Over the past decade and a half, the United States has seen a “dramatic” rise in rates of diagnosed diabetes, according to a study from the Centers for Disease Control and Prevention (CDC). The study editors suggest the rise is likely due to people with diabetes living longer as well as increases in diabetes cases.

A report on the study is published in the 16 November issue of the CDC’s Morbidity and Mortality Weekly Report (MMWR).

The report shows that between 1995 and 2000 the prevalence of diagnosed diabetes in all states of the US, plus the District of Columbia and Puerto Rico, increased by 50% or more in 42 states, and by 100% in 18 states.

Ann Albright, director of CDC’s Division of Diabetes Translation, says in a press statement that in 1995, there were only three states, the District of Columbia and Puerto Rico, where 6 out of 100 people or more had been diagnosed with diabetes.

“By 2010, all 50 states had a prevalence of more than 6%”, she adds.

By region, the largest increases are in the South, followed by the West, Midwest and Northeast, says report first author Linda Geiss.

The states showing the largest increases are Oklahoma (226%), Kentucky (158%), Georgia (145%), Alabama (140%), and Washington (135%).

The report shows that in 2010, six states plus Puerto Rico have a diagnosed diabetes rate of at least 10 adults in 100. The six states, all in the South and Appalachia, are Alabama, Mississippi, South Carolina, Tennessee, Texas and West Virginia.

“These data also reinforce findings from previous studies, which indicate that the prevalence of diagnosed diabetes is highest in the southern and Appalachian states,” adds Geiss.

The states with the lowest diabetes rates in 2010, that is between 6.0 and 6.9%, are Alaska, Colorado, Connecticut, Iowa, Minnesota, Montana, North Dakota, Oregon, South Dakota, Wisconsin, Vermont and Wyoming.

Geiss and colleagues analyzed data from the Behavioral Risk Factor Surveillance System, an annual telephone survey that asks adults (people aged 18 and over) across the US a range of questions about their health.

The survey asks people whether a doctor has ever told them they have diabetes, and while it does not distinguish between type 1 and type 2 diabetes, it is known that 90 to 95% of diabetes patients in the US have type 2, which can be prevented through lifestyle changes.

The figures exclude women told that they had diabetes only during pregnancy, and people told they had prediabetes or borderline diabetes.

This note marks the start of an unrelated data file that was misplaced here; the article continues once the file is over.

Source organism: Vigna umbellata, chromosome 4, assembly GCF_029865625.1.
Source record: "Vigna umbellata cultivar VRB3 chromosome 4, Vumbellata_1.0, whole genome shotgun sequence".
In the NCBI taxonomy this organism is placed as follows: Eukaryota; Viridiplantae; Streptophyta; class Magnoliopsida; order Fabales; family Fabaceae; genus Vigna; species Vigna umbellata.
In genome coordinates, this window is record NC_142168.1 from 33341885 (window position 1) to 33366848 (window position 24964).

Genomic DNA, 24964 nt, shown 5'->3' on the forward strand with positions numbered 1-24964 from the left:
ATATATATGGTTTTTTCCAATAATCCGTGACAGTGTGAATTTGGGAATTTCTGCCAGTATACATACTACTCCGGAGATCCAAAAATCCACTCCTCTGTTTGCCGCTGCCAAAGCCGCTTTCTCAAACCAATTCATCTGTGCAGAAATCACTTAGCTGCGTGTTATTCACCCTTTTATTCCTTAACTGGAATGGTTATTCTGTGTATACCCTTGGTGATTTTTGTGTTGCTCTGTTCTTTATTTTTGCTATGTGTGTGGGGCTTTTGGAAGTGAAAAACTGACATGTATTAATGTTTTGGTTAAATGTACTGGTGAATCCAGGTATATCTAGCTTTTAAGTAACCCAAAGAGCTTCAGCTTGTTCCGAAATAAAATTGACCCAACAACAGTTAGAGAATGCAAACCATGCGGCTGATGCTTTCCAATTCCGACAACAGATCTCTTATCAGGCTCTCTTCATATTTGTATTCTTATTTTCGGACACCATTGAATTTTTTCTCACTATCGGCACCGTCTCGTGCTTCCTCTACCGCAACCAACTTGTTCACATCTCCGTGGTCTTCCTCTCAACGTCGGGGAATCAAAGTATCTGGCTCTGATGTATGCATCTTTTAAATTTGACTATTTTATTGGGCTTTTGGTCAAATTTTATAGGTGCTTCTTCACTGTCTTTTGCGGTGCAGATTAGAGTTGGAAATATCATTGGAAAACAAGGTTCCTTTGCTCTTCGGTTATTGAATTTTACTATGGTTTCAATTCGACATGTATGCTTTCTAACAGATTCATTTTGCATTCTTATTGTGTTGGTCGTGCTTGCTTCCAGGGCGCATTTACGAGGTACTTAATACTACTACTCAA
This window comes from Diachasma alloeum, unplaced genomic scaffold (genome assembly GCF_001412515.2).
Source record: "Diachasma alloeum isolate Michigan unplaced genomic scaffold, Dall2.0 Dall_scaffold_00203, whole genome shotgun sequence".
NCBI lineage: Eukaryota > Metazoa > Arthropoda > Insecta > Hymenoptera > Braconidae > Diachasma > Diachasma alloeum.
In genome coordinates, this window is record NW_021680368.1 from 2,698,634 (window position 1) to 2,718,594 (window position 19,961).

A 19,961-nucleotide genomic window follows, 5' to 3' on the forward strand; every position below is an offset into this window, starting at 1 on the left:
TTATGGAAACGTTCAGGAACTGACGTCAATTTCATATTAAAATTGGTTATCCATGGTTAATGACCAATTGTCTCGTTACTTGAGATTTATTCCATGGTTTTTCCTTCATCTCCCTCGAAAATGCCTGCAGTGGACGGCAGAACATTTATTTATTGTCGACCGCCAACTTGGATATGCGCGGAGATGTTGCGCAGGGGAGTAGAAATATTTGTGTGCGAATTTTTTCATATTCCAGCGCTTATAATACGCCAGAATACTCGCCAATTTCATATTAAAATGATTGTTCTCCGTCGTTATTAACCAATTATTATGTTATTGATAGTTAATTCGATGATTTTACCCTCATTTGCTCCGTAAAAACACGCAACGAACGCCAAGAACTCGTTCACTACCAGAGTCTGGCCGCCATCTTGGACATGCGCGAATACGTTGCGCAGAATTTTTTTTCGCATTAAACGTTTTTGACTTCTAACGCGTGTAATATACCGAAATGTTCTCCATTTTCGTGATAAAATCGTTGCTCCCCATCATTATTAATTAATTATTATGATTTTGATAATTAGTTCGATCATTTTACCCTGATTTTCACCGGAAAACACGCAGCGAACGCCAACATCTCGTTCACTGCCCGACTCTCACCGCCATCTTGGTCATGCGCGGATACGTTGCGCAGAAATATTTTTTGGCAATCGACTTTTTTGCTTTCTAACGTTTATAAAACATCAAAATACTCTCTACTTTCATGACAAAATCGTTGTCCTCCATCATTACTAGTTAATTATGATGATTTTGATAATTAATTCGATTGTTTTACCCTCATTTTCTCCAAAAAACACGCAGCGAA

The report editors suggest the main driver of these increases is the rise in incidence of diabetes in the US since 1990. This could be as a result of many things, including changes in how the disease is diagnosed, improved ways of detecting it, changes in the population (for instance more older people and minorities who have an increased risk for the disease), and a rise in the risk factors, such as obesity and sedentary lifestyles.

“Although the contribution of each factor to increasing diabetes incidence cannot be discerned, the increase in diabetes prevalence coincides with the increase in obesity prevalence across the United States,” they note.

Albright says:

“These rates will continue to increase until effective interventions and policies are implemented to prevent both diabetes and obesity.”

The CDC says it is working with a number of partners to offer ways to prevent type 2 diabetes and reduce complications in people who have already been diagnosed with the disease.

One of these is the National Diabetes Prevention Program, that helps people change their lifestyle to reduce risk of developing type 2 diabetes. This is done through a network of classes aimed particularly at obese and overweight people.

Another initiative is the National Diabetes Education Program, which provides resources to prevent or delay the onset of type 2 diabetes, promote early diagnosis, and improve the treatment and outcomes for patients.

And the latest initiative, whose launch coincides with this report, is the Diabetes Interactive Atlases, “which provides data for diagnosed diabetes, obesity and leisure-time physical inactivity at the national, state and county levels”.

The Interactive Atlases also include motion charts showing trends in the growth of diabetes and obesity across the US and within its states.

Written by Catharine Paddock PhD